Storage area networks (SANs) have become crucial to service providers who are seeking to manage huge amounts of content and hosted applications. But two startups say today's SAN products lack the capacity and performance carriers need. And they mean to make a killing delivering alternatives.
"This is a huge opportunity," says Thomas Z. Isakovich, founder and CEO of TrueSAN Networks Inc., one of these startups. The overall SAN market is forecast to reach $4.5 billion by 2003, he says, and "at least half" of that will go to carriers and other service providers buying SAN gear.
TrueSAN, which announced its first products in October, plans to finalize its second round of funding early in December. The round will add up to $25 million, Isakovich says, on top of an undisclosed amount already received. The company hopes for an IPO in 2001, he says. Backing is coming in equal portions from VCs, investment bankers, and unspecified "strategic partners."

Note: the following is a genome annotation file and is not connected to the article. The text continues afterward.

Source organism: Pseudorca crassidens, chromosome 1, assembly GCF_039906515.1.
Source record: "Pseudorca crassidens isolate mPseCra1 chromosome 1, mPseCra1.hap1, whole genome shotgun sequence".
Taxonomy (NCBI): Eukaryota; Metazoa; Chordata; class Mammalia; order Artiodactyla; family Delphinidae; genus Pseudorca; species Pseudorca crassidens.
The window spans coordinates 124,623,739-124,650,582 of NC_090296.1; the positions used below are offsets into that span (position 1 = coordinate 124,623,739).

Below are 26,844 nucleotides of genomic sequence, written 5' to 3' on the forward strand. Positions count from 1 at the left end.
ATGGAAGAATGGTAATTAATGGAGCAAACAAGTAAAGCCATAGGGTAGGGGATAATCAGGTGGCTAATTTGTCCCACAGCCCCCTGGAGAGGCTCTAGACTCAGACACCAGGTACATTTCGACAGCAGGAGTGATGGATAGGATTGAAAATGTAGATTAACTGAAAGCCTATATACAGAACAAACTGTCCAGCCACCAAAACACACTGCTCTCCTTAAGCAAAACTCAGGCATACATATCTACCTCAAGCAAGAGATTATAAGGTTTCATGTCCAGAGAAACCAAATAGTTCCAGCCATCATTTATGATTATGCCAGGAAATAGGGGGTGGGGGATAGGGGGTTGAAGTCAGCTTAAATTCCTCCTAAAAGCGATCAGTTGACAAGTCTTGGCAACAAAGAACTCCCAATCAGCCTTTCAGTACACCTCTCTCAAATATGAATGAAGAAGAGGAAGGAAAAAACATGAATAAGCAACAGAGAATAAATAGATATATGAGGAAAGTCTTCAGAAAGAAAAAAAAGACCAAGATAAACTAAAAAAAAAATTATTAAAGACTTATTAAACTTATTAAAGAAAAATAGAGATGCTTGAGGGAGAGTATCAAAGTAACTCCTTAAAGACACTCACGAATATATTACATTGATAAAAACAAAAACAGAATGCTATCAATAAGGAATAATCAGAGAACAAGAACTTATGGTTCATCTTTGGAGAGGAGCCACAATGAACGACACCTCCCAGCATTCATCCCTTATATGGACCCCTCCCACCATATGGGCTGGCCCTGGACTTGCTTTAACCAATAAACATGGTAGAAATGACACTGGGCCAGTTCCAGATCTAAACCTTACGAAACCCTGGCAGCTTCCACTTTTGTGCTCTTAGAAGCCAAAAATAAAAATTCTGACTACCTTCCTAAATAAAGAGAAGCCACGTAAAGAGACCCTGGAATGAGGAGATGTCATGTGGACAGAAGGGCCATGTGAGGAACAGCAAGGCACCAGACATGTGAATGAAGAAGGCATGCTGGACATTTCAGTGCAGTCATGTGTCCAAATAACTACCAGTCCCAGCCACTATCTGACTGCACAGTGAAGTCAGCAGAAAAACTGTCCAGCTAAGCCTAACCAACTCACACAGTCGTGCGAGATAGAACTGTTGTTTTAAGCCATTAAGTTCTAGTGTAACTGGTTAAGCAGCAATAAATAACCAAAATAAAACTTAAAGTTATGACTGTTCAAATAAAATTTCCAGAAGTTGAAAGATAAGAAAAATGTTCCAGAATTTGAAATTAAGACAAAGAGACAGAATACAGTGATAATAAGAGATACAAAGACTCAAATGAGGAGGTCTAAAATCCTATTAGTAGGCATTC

Isakovich, a recent Stanford graduate, says TrueSAN's product, Paladin, is based on a SAN switch fabric built right into a server that supports distributed parallel processing. This approach, he claims, delivers an order of magnitude better capacity and performance than competing solutions from EMC Corp. (NYSE: EMC) and Network Appliance Inc. (Nasdaq: NTAP). It also allows TrueSAN to support network-attached storage as well as SANs. And it's scaleable: Customers pay for processors in add-on increments -- up to 128 can be supported in one platform.
TrueSAN's product features ATM (asynchronous transfer mode), gigabit Ethernet, Fibre Channel, and 16-channel WDM (wavelength-division multiplexing) connectivity -- the last via a module from Finisar Corp. (Nasdaq: FNSR). Optical connectivity is a must for the carrier market, Isakovich contends. And while EMC has optical connectivity too, it can't claim to have combined it with distributed parallel processing, he says.